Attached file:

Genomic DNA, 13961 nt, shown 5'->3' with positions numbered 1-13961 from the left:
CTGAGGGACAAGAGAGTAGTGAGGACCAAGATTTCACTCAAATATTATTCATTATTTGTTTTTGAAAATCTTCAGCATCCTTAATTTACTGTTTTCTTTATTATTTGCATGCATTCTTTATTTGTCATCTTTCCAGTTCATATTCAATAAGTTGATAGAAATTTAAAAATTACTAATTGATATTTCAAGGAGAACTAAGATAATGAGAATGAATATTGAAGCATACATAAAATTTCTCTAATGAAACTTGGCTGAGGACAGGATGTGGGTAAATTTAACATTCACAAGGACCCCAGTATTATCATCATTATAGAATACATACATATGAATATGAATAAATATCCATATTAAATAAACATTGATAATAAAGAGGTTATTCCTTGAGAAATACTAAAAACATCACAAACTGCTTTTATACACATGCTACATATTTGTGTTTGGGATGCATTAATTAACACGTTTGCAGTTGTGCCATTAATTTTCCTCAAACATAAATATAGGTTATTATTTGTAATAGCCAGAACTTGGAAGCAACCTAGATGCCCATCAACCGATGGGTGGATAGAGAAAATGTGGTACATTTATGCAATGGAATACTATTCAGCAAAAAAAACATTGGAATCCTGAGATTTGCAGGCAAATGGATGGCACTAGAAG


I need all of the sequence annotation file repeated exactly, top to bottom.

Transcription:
Genomic DNA, 13961 nt, shown 5'->3' with positions numbered 1-13961 from the left:
CTGAGGGACAAGAGAGTAGTGAGGACCAAGATTTCACTCAAATATTATTCATTATTTGTTTTTGAAAATCTTCAGCATCCTTAATTTACTGTTTTCTTTATTATTTGCATGCATTCTTTATTTGTCATCTTTCCAGTTCATATTCAATAAGTTGATAGAAATTTAAAAATTACTAATTGATATTTCAAGGAGAACTAAGATAATGAGAATGAATATTGAAGCATACATAAAATTTCTCTAATGAAACTTGGCTGAGGACAGGATGTGGGTAAATTTAACATTCACAAGGACCCCAGTATTATCATCATTATAGAATACATACATATGAATATGAATAAATATCCATATTAAATAAACATTGATAATAAAGAGGTTATTCCTTGAGAAATACTAAAAACATCACAAACTGCTTTTATACACATGCTACATATTTGTGTTTGGGATGCATTAATTAACACGTTTGCAGTTGTGCCATTAATTTTCCTCAAACATAAATATAGGTTATTATTTGTAATAGCCAGAACTTGGAAGCAACCTAGATGCCCATCAACCGATGGGTGGATAGAGAAAATGTGGTACATTTATGCAATGGAATACTATTCAGCAAAAAAAACATTGGAATCCTGAGATTTGCAGGCAAATGGATGGCACTAGAAG